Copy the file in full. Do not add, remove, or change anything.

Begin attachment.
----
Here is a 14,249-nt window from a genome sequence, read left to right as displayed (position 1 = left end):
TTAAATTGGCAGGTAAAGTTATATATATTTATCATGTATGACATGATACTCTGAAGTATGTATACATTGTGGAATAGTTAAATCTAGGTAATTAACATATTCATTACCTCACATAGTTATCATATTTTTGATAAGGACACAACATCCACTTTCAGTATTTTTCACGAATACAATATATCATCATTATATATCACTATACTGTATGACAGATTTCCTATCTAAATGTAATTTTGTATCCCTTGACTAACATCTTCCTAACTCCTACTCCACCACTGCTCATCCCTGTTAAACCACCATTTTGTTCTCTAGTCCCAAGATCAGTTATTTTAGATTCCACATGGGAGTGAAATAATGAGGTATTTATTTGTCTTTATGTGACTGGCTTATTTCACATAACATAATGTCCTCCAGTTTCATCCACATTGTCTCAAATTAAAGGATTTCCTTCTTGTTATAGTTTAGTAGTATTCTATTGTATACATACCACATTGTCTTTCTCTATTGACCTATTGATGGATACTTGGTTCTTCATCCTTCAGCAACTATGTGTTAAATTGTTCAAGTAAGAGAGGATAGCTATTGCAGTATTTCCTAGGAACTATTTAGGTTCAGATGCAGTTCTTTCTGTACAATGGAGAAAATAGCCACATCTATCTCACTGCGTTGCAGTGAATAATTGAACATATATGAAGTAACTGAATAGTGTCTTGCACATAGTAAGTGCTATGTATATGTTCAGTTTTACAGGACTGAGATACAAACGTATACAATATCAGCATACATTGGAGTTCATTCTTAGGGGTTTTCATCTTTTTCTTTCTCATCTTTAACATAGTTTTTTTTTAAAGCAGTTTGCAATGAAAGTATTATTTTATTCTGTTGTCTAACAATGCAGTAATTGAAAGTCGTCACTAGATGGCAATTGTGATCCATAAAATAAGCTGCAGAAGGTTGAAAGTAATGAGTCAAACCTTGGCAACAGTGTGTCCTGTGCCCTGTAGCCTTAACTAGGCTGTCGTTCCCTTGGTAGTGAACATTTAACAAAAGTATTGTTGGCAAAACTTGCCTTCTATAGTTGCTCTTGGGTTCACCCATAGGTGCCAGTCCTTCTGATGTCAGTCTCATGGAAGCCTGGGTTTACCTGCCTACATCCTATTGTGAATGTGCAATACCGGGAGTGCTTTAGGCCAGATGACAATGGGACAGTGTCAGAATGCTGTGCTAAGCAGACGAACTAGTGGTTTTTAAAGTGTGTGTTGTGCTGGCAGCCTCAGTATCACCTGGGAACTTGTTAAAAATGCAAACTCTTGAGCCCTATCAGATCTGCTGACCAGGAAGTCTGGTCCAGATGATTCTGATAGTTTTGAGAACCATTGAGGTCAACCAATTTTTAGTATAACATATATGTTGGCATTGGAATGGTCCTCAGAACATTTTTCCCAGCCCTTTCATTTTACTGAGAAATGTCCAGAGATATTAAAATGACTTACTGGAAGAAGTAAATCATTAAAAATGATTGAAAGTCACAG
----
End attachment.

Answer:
Here is a 14,249-nt window from a genome sequence, read left to right as displayed (position 1 = left end):
TTAAATTGGCAGGTAAAGTTATATATATTTATCATGTATGACATGATACTCTGAAGTATGTATACATTGTGGAATAGTTAAATCTAGGTAATTAACATATTCATTACCTCACATAGTTATCATATTTTTGATAAGGACACAACATCCACTTTCAGTATTTTTCACGAATACAATATATCATCATTATATATCACTATACTGTATGACAGATTTCCTATCTAAATGTAATTTTGTATCCCTTGACTAACATCTTCCTAACTCCTACTCCACCACTGCTCATCCCTGTTAAACCACCATTTTGTTCTCTAGTCCCAAGATCAGTTATTTTAGATTCCACATGGGAGTGAAATAATGAGGTATTTATTTGTCTTTATGTGACTGGCTTATTTCACATAACATAATGTCCTCCAGTTTCATCCACATTGTCTCAAATTAAAGGATTTCCTTCTTGTTATAGTTTAGTAGTATTCTATTGTATACATACCACATTGTCTTTCTCTATTGACCTATTGATGGATACTTGGTTCTTCATCCTTCAGCAACTATGTGTTAAATTGTTCAAGTAAGAGAGGATAGCTATTGCAGTATTTCCTAGGAACTATTTAGGTTCAGATGCAGTTCTTTCTGTACAATGGAGAAAATAGCCACATCTATCTCACTGCGTTGCAGTGAATAATTGAACATATATGAAGTAACTGAATAGTGTCTTGCACATAGTAAGTGCTATGTATATGTTCAGTTTTACAGGACTGAGATACAAACGTATACAATATCAGCATACATTGGAGTTCATTCTTAGGGGTTTTCATCTTTTTCTTTCTCATCTTTAACATAGTTTTTTTTTAAAGCAGTTTGCAATGAAAGTATTATTTTATTCTGTTGTCTAACAATGCAGTAATTGAAAGTCGTCACTAGATGGCAATTGTGATCCATAAAATAAGCTGCAGAAGGTTGAAAGTAATGAGTCAAACCTTGGCAACAGTGTGTCCTGTGCCCTGTAGCCTTAACTAGGCTGTCGTTCCCTTGGTAGTGAACATTTAACAAAAGTATTGTTGGCAAAACTTGCCTTCTATAGTTGCTCTTGGGTTCACCCATAGGTGCCAGTCCTTCTGATGTCAGTCTCATGGAAGCCTGGGTTTACCTGCCTACATCCTATTGTGAATGTGCAATACCGGGAGTGCTTTAGGCCAGATGACAATGGGACAGTGTCAGAATGCTGTGCTAAGCAGACGAACTAGTGGTTTTTAAAGTGTGTGTTGTGCTGGCAGCCTCAGTATCACCTGGGAACTTGTTAAAAATGCAAACTCTTGAGCCCTATCAGATCTGCTGACCAGGAAGTCTGGTCCAGATGATTCTGATAGTTTTGAGAACCATTGAGGTCAACCAATTTTTAGTATAACATATATGTTGGCATTGGAATGGTCCTCAGAACATTTTTCCCAGCCCTTTCATTTTACTGAGAAATGTCCAGAGATATTAAAATGACTTACTGGAAGAAGTAAATCATTAAAAATGATTGAAAGTCACAG